Before returning to that masonry of learning, I suggest that you pay more attention to your sentence structure and spelling!  If I am, I am not psysic, but psychic. The kitten scratches.  And judgment lost its “e” a long time back.

And affectionately yours!

       How nice of me of a Sunday morning to pluck a page of news in which young Carolyn might be interested.  [She enclosed an article about a flamenco dancer—clipped from PM 8/10/41]

       My transfers to stay with different families during August gave me an excuse for notifying Mrs. Lilienthal of each new address.  She grumbles about my nagging yet she still responds to it [on a card postmarked Brooklyn 8/16/41].

    Dear Miss,  

           Is it a communication to every address that you demand with such lady-like insistence?  We remember making no such contract but are sure that you will show how we must have.

RSL. ---- 

       A few days later she fills in the blanks on a pre-printed postcard, one supplied by the theatre company and sent from New York, N.Y. August 20, 1941.

DEAR Carolyn,

             I have just seen John Golden’s production of Rose Franken’s “Claudia” at the Booth Theatre and I think it is another play for you to see-- since Beautiful People is no longer on the roster.    RSL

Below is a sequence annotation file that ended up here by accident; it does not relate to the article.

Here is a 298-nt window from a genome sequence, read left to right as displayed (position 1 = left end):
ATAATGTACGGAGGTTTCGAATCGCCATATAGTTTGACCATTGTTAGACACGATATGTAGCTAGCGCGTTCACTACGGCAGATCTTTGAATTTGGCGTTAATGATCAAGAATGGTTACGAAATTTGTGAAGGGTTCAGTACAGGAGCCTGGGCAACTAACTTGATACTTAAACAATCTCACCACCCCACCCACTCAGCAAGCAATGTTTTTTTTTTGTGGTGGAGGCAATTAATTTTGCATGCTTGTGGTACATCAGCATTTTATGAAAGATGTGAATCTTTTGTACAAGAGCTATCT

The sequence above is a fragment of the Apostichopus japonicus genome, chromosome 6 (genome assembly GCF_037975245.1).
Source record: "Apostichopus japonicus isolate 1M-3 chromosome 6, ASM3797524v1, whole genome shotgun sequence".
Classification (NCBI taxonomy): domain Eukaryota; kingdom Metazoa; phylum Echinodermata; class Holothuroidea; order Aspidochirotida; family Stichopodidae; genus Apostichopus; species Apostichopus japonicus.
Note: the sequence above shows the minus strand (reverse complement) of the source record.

[Let your friends know what you think of “Claudia” and we will stamp and mail card]

       "The Beautiful People" was a play by William Saroyan.  I would later borrow that title for my anthropological essay about Polynesians published in Behind the Mike, May 1942.

       Soon (August 26, 1941) she sends a postcard from the Virgin Islands: 

Greetings, my dear, from the trade winds. 
Ruth S. L.  

       As the Fall semester progressed, Mrs. Lilienthal found a way to divert me from handing her letter-length notes on my reading and my states of mind.   We agreed that I should get a small notebook and condense my ideas and outpourings to the left half of the pages.  When she found time read my thoughts, she would make occasional comments on the blank half of the page before returning the memo pad.  This process worked well for us both; she could avoid hurting my feelings by refusing to respond and I could say what was on my mind. When she found time she could dash off her remarks, perhaps just to show she has really read what I wrote.